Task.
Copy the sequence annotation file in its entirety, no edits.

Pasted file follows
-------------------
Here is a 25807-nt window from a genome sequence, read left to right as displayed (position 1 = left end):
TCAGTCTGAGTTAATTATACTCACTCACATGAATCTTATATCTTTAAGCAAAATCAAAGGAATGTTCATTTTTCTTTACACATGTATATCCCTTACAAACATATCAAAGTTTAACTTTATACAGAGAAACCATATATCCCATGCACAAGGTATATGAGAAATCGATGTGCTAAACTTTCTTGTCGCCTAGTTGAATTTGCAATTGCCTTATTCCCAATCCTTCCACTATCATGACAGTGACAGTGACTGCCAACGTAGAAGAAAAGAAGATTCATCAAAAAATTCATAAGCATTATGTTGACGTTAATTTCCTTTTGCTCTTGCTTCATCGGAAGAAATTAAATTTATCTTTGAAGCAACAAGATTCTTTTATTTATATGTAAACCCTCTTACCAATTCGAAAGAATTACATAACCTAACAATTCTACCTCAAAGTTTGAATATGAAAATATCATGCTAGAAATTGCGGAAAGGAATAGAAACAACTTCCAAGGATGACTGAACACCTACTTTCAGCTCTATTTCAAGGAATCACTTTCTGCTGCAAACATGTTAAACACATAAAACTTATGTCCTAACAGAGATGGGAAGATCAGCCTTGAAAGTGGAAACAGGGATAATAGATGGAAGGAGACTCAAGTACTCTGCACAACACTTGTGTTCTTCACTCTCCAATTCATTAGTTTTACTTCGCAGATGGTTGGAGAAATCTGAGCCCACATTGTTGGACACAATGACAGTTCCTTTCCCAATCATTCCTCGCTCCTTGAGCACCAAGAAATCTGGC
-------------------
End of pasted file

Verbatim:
Here is a 25807-nt window from a genome sequence, read left to right as displayed (position 1 = left end):
TCAGTCTGAGTTAATTATACTCACTCACATGAATCTTATATCTTTAAGCAAAATCAAAGGAATGTTCATTTTTCTTTACACATGTATATCCCTTACAAACATATCAAAGTTTAACTTTATACAGAGAAACCATATATCCCATGCACAAGGTATATGAGAAATCGATGTGCTAAACTTTCTTGTCGCCTAGTTGAATTTGCAATTGCCTTATTCCCAATCCTTCCACTATCATGACAGTGACAGTGACTGCCAACGTAGAAGAAAAGAAGATTCATCAAAAAATTCATAAGCATTATGTTGACGTTAATTTCCTTTTGCTCTTGCTTCATCGGAAGAAATTAAATTTATCTTTGAAGCAACAAGATTCTTTTATTTATATGTAAACCCTCTTACCAATTCGAAAGAATTACATAACCTAACAATTCTACCTCAAAGTTTGAATATGAAAATATCATGCTAGAAATTGCGGAAAGGAATAGAAACAACTTCCAAGGATGACTGAACACCTACTTTCAGCTCTATTTCAAGGAATCACTTTCTGCTGCAAACATGTTAAACACATAAAACTTATGTCCTAACAGAGATGGGAAGATCAGCCTTGAAAGTGGAAACAGGGATAATAGATGGAAGGAGACTCAAGTACTCTGCACAACACTTGTGTTCTTCACTCTCCAATTCATTAGTTTTACTTCGCAGATGGTTGGAGAAATCTGAGCCCACATTGTTGGACACAATGACAGTTCCTTTCCCAATCATTCCTCGCTCCTTGAGCACCAAGAAATCTGGC